If you haven’t watched these films I advise that you do so now, like honest, just give me claps, speed read and go watch them. These films will change your perspective of AI technology and design at every level, especially in emotion experience design.

“Her” is based around the protagonist who builds a romantic relationship with an AI that he interacts with through a device and earpiece.

Her (Spike Jonze | 2013)

“Blade Runner 2049” this one still plays mind games with me. It has the same advancement in AI technology as in “Her” but takes this physical product that you interact with to a whole new level. Watch the video below to see what I mean.

Blade Runner 2049 (Denis Villeneuve | 2017)

Now, where the mind games come in is when you realise that ‘Joi’ the AI is a hologram, and with holograms, we all know that they are intangible. What is amazing about this film is that we see a relationship between ‘Officer K’ the protagonist and ‘Joi’ the AI. The software and interface design are so crazy it seems like all laws of maths and physics are being defied.

Going back to the fact that ‘Joi’ is a hologram, not only does she borderline tangible and intangible but interacts with physical world reactions such as the rain which behaves the same way it would on a normal human.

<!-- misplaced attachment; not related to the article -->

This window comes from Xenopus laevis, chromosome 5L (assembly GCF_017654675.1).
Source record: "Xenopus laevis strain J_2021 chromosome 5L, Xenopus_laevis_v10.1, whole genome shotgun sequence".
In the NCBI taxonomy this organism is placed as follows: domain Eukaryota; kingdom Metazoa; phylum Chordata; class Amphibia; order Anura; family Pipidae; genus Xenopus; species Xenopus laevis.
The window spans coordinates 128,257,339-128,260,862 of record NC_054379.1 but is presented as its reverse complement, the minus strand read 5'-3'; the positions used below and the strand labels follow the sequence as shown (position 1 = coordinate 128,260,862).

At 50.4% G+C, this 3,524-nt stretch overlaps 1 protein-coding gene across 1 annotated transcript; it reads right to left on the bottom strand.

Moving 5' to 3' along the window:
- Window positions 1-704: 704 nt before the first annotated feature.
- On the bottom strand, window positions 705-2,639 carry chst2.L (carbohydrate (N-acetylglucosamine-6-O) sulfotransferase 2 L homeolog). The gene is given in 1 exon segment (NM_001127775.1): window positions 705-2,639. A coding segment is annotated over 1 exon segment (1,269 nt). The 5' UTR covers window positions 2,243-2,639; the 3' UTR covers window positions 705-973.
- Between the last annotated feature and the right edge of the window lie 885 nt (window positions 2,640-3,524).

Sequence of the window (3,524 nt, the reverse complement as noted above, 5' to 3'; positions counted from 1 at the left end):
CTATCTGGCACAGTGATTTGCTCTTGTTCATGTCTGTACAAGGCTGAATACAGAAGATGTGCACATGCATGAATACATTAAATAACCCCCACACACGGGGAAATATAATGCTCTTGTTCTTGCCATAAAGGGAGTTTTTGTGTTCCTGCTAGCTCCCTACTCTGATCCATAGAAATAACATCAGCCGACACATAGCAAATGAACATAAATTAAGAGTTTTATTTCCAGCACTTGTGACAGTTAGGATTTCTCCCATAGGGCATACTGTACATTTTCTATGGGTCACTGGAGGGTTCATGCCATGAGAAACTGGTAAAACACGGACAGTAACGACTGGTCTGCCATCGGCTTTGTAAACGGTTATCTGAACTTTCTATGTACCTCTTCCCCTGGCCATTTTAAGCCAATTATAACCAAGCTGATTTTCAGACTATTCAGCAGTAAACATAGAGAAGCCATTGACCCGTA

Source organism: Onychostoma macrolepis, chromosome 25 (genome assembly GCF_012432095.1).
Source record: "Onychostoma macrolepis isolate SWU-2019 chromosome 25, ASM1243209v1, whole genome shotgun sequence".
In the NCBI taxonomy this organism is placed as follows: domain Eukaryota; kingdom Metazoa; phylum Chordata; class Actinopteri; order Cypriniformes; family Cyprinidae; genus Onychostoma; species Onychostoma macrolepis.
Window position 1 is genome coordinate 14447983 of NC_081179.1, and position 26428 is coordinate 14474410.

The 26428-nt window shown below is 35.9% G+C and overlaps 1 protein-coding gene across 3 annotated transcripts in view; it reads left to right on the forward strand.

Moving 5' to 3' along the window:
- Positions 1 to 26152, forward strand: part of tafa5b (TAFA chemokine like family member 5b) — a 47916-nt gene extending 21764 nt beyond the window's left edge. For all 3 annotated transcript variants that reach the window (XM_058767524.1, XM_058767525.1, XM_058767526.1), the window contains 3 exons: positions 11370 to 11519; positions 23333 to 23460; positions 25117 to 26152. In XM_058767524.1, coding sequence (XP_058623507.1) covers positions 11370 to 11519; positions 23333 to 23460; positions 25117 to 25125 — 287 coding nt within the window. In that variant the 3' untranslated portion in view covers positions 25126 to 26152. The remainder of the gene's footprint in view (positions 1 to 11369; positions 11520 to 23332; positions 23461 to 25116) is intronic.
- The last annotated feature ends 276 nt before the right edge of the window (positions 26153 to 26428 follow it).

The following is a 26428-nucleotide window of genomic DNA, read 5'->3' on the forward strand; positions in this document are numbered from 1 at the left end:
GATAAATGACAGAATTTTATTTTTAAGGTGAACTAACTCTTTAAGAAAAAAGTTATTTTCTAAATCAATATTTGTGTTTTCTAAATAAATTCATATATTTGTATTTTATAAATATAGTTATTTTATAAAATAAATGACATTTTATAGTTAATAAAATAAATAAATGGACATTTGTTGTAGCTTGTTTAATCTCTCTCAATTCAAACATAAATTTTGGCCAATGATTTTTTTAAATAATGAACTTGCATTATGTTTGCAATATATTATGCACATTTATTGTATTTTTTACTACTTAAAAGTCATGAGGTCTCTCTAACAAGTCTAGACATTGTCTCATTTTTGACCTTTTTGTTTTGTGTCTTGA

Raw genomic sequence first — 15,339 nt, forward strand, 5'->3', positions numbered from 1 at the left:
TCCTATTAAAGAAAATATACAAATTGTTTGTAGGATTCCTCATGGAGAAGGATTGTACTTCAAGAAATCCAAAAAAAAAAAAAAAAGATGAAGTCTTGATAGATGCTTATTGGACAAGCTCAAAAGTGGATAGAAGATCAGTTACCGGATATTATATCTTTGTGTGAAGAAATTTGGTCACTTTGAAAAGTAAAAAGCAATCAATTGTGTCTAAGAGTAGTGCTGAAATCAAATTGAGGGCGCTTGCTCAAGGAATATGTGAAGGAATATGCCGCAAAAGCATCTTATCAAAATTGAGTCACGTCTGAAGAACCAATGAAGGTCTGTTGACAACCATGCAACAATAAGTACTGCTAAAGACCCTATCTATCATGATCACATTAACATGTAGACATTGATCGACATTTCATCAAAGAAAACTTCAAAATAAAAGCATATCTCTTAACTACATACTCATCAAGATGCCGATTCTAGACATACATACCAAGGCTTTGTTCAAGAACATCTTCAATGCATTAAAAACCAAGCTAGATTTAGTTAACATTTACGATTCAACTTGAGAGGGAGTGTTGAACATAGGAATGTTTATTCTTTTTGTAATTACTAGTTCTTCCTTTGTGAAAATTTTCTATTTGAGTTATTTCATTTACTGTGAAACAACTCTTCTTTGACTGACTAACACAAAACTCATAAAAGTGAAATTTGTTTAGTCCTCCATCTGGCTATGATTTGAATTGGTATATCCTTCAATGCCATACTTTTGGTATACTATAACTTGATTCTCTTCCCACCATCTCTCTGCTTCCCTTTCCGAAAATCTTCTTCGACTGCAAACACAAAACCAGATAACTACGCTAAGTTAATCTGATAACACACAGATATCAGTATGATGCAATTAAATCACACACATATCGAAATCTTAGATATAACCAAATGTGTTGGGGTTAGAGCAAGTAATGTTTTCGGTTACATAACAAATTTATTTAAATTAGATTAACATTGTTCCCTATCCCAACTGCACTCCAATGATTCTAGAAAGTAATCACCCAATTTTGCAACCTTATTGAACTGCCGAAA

There are a ton more of movies that are similar to “Her” and “Blade Runner 2049” which all seem to show the highest level of emotional design through AI such as “Ex Machina” directed by Alex Garland. We see a similar theme and styling in all of these films towards AI. AI becoming humanistic and being a product of a non-singular physical embodiment.

The closest we get to surpassing immediate/visceral emotions in this age through design and tech is when the user has sentimental value tied to the technology. This does not only evoke memories but pushes beyond immediate/visceral memories.

I seem to have a neck in having conversations with people on stuff that intrigue me. So, after speaking to friends about AI and emotional design, I thought I would ask my lead and design colleagues to hear what they have to say about it.

One interesting point that caught my attention is that disruptive design has seemed to be a point into breaking the norm of how we interact and use things.. and with this, emotional design evolves.

One great example they gave me is how Netflix started up. I wasn’t born till ’95 so, they mentioned quite a bit that I wasn’t familiar with.